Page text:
It's time to celebrate and while you're hundreds, or even thousands, of miles away from family or friends, the perfect way to remember an occasion is to send gift cards by mail. While mailing a gift card is less expensive than putting a checkerboard of stamps on the wrapping of a package, it does come with some caveats. The postal service has discontinued its specially designed flat rate envelopes with a slot for gift cards, but using a padded generic envelope will keep its contents more private than advertising a gift card inside, and is less inviting to those with sinister motives.
The U.S. Postal Service is the only service that delivers to every address in the nation, but that convenience is about to become more costly with temporary price increases across the board.
Choosing the Right Gift Card
It's lovely to open an envelope with a gift card for a specific store, but if that retail establishment isn't in your immediate area, the inconvenience may result in the card languishing in a drawer forever. The Atlantic reported that the Mercator Advisory Group estimated that between $2 – 4 billion was left on unused gift cards in 2018, and those funds ended up in the unclaimed property vaults in various states. Be sure your recipient has convenient access to the store issuing the gift card.
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A nationally branded gift card such as those issued by Visa charge a fee when purchased. This fee can range up to 6 percent of the card value, which is tacked onto the price paid. While these cards are redeemable everywhere Visa is accepted, the more cost-efficient way to gift a card is to use one from a local business. These can be accessed online.
The Safest Way to Mail Gift Cards
Anonymity is the key to mailing anything of value. Everything from fur coats to diamonds make their way from one coast to the other via the postal service, but protecting the contents of an envelope has become more of an issue than before. Tuck your gift card into a holiday card, address the envelope and for added safety, enclose it in a padded, generic manila envelope with your address on the outside along with the address of the recipient. Ask for "tracking" when paying for postage."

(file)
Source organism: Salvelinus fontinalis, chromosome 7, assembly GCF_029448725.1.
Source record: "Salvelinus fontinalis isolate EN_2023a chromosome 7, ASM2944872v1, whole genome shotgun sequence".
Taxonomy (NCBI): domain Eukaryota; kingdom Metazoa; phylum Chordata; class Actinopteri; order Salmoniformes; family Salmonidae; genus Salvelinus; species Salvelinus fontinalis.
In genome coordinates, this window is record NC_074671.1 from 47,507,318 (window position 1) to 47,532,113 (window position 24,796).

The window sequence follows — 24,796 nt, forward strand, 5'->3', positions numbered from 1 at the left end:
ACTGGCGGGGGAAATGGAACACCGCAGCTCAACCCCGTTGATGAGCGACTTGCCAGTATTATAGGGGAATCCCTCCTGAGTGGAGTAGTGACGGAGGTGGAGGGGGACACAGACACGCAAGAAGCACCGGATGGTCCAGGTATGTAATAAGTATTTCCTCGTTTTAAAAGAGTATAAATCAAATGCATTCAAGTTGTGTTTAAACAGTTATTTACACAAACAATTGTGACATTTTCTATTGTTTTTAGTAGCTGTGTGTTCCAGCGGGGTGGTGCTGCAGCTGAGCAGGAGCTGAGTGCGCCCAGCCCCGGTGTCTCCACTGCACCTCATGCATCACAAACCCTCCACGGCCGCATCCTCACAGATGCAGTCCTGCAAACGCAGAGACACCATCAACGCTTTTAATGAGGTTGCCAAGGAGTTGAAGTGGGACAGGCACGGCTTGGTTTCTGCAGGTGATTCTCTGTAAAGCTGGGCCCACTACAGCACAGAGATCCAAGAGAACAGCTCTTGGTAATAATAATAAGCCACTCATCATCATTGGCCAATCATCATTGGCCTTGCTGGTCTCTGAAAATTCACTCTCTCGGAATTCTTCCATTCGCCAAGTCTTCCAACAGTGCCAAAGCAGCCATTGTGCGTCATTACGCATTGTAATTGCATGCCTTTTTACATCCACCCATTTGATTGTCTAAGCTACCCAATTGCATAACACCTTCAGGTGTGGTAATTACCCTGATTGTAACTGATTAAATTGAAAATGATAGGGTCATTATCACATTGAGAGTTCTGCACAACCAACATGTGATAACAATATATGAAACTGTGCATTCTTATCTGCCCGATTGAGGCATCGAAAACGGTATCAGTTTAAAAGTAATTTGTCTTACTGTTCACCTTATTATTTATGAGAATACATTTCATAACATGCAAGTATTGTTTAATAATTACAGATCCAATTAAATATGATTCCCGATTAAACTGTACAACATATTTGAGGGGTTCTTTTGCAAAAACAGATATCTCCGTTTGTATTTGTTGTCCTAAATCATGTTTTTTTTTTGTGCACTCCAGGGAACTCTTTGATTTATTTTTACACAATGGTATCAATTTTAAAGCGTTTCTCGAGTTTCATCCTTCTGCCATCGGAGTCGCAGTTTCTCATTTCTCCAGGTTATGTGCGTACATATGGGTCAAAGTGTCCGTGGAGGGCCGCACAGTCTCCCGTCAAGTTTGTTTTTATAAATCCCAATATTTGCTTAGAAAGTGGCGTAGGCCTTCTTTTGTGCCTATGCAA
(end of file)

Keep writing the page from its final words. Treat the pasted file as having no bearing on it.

Double packaging takes the worry about old glue on vintage cards coming unstuck, an envelope's clasp opening, or the tape getting caught in a machine and accidentally opening the outer envelope. Consumerist advises paying for a non-machine charge if your envelope is particularly bulky, or putting an address sticker on the gift card itself in case the envelope gets ripped open. Machines don't discriminate when it comes to tearing.
Purchase from a Trusted Source
Sending gift cards in the mail is only as good as the card itself. It may arrive safely, but if the card is from a dicey store or purchased online, redeeming it may prove difficult. While most retailers are honest when it comes to gift cards, some are not. Gift card scams vary from assertions that the IRS requires payment via a gift card to hackers tuning in while you enter a gift card number online and then using it before you even hang up. Never connect directly with anyone using a link. Go to the website by entering the URL address directly into your browser.
The U.S. Postal Service, and private mail services such as FedEx and UPS, do not offer a full-redemption value insurance on gift cards. To protect your gift card, write down the number and pin and keep it in a safe place until the card is redeemed by the recipient, recommends Runrex.